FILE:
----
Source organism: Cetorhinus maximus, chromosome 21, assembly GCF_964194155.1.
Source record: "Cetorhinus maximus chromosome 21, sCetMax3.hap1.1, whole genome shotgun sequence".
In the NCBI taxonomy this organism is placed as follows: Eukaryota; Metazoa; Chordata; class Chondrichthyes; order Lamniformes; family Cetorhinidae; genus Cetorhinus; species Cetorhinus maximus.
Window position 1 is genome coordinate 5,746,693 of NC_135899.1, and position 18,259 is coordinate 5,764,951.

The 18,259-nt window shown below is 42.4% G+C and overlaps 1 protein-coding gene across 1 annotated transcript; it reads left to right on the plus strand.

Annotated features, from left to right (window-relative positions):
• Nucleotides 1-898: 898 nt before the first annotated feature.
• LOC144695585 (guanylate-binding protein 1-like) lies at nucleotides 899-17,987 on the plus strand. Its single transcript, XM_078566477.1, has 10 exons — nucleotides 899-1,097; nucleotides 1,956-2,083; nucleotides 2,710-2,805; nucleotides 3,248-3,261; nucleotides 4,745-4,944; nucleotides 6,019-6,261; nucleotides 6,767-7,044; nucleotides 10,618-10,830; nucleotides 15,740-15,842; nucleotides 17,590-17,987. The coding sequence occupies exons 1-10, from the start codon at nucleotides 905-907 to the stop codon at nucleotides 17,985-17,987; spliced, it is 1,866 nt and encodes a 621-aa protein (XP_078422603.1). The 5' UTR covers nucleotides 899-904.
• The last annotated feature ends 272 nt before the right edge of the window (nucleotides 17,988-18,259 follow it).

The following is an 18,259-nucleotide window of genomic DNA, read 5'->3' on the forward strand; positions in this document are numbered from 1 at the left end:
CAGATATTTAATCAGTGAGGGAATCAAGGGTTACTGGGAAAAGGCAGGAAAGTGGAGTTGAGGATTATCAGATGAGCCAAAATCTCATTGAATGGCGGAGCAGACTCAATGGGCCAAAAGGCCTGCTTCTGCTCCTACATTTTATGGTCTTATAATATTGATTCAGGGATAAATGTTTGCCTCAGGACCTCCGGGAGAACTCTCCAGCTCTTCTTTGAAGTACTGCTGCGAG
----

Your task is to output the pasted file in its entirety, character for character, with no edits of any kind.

Source organism: Cetorhinus maximus, chromosome 21, assembly GCF_964194155.1.
Source record: "Cetorhinus maximus chromosome 21, sCetMax3.hap1.1, whole genome shotgun sequence".
In the NCBI taxonomy this organism is placed as follows: Eukaryota; Metazoa; Chordata; class Chondrichthyes; order Lamniformes; family Cetorhinidae; genus Cetorhinus; species Cetorhinus maximus.
Window position 1 is genome coordinate 5,746,693 of NC_135899.1, and position 18,259 is coordinate 5,764,951.

The 18,259-nt window shown below is 42.4% G+C and overlaps 1 protein-coding gene across 1 annotated transcript; it reads left to right on the plus strand.

Annotated features, from left to right (window-relative positions):
• Nucleotides 1-898: 898 nt before the first annotated feature.
• LOC144695585 (guanylate-binding protein 1-like) lies at nucleotides 899-17,987 on the plus strand. Its single transcript, XM_078566477.1, has 10 exons — nucleotides 899-1,097; nucleotides 1,956-2,083; nucleotides 2,710-2,805; nucleotides 3,248-3,261; nucleotides 4,745-4,944; nucleotides 6,019-6,261; nucleotides 6,767-7,044; nucleotides 10,618-10,830; nucleotides 15,740-15,842; nucleotides 17,590-17,987. The coding sequence occupies exons 1-10, from the start codon at nucleotides 905-907 to the stop codon at nucleotides 17,985-17,987; spliced, it is 1,866 nt and encodes a 621-aa protein (XP_078422603.1). The 5' UTR covers nucleotides 899-904.
• The last annotated feature ends 272 nt before the right edge of the window (nucleotides 17,988-18,259 follow it).

The following is an 18,259-nucleotide window of genomic DNA, read 5'->3' on the forward strand; positions in this document are numbered from 1 at the left end:
CAGATATTTAATCAGTGAGGGAATCAAGGGTTACTGGGAAAAGGCAGGAAAGTGGAGTTGAGGATTATCAGATGAGCCAAAATCTCATTGAATGGCGGAGCAGACTCAATGGGCCAAAAGGCCTGCTTCTGCTCCTACATTTTATGGTCTTATAATATTGATTCAGGGATAAATGTTTGCCTCAGGACCTCCGGGAGAACTCTCCAGCTCTTCTTTGAAGTACTGCTGCGAG